EXC: Broad wants this year's Ashes to emulate the drama of 2005
EXCLUSIVE: ‘I want it to grip the nation and inspire kids the way 2005 did’: Stuart Broad wants this year’s Ashes to emulate the drama of 18 years ago – as England seamer admits he wishes he was 23 playing under ‘Bazball’ having becoming ‘addicted’ to their style
- Stuart Broad is relishing England’s Ashes series against Australia this summer
- In 2005 England regained the urn with a 2-1 series win that captivated the nation
There is no hint of Glenn McGrath bombast and 5-0 predictions when Stuart Broad is asked for his expectations on what he describes as the most eagerly anticipated Ashes since 2005.
‘I feel like I’ve experienced so much Ashes cricket I can sit here and say ‘actually I really want it to be a tight series’,’ insists a man who has experienced the full gamut of Ashes emotions since he introduced himself to Australia with a series winning spell in 2009.
‘I want the game to grow and I want people to love Test cricket and the way the England team are playing. It’s fun and if kids watch it they will want to play.
‘So, what would be better than to be coming here to the Oval at 2-2 with the Ashes on the line and all the intrigue that would come with it. How amazing would that be?’
Honestly, Stuart? You don’t want to thrash the old enemy? Give them a good hiding, as that confident young tyro Ollie Robinson has already said?
England’s Stuart Broad is relishing the prospect of taking on Australia at this summer’s Ashes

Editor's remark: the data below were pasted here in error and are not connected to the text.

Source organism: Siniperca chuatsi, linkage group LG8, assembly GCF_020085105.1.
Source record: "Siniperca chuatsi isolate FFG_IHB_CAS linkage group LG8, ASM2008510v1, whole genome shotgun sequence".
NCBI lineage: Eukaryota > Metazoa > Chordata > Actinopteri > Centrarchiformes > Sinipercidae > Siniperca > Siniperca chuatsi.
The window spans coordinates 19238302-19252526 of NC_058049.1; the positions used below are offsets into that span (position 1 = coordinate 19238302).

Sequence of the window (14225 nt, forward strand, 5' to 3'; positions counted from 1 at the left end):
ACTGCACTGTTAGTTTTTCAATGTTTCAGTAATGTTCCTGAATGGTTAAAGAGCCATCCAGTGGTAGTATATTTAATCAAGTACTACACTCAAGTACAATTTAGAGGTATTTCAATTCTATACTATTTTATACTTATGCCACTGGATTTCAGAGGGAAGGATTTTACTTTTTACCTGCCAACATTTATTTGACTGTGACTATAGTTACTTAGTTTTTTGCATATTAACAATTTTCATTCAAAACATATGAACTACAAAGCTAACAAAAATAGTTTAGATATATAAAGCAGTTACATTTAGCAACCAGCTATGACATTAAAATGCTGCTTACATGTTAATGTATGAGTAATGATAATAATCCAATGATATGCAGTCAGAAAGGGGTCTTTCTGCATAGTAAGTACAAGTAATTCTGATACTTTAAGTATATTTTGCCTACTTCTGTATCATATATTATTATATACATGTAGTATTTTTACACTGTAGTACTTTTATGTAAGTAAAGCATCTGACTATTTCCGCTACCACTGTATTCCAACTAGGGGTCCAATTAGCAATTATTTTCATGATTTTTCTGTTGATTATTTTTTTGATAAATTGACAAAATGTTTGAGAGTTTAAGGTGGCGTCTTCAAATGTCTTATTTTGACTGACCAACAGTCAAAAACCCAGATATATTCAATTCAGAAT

Broad will be a component of England’s bowling attack when they look to regain the iconic urn
The veteran seamer hopes to serve up a treat for fans and inspire a generation just like in 2005
The 36-year-old hopes fans will have a smile on their face when they reflect on a tight series
‘That’s not me saying I want to lose games,’ Broad continued. ‘I just want the whole series to grip the nation and inspire kids the way 2005 did.
‘I want our players to take positive options at all times and, if there’s a day we get bowled out for a hundred, it is what it is. As long as the next day we come back with the same intent and become even more aggressive and entertain even more.
‘The mindset of the group and what Baz (Brendon McCullum) has brought in is that the result’s irrelevant. It’s entertainment we’re here for. And when you add that mind-set, because there is so much talent in the group, the performances are really good.’
It is hard to argue having watched at close hand the most extraordinary turnaround. From the low of one win in 17 Tests and both Broad and his sidekick in the most prolific bowling partnership Test cricket has ever seen in Jimmy Anderson seemingly consigned to history by being left out of the defeat in the Caribbean that took England to rock bottom.
Then to the monumental high of 10 wins in 12 Tests under McCullum and Ben Stokes that have brought us to this point, 50 days before the first ball of this year’s Ashes is bowled at Edgbaston, where even a man who has seen it all is bursting with wide-eyed enthusiasm.
‘It’s been a breath of fresh air,’ Broad told Mail Sport. ‘I’ve been so lucky to have experienced so much in my career, but for enjoyment and fun and turning up not knowing what each day will bring yet having a freshness to it has been unbelievable.
‘I think the biggest compliment I can give is that part of me wishes I was 23. Part of me wishes I was learning my trade in this environment. I learnt under Andy Flower who made me a pretty tough cricketer and strong character. He made me deliver under pressure.
‘But imagine being Harry Brook now and coming in with that freedom and backing? There will be lots of Test cricketers from the 90s wishing they’d had this sort of backing.’
Michael Vaughan captained England to Ashes victory in 2005 as they stunned Australia
Fast forward to 2023 and England cricket is on another high under Brendon McCullum’s tenure
We are sitting in the Spring sunshine at the Oval where this Ashes, like so many, will reach its climax and where so many iconic Ashes moments have been made.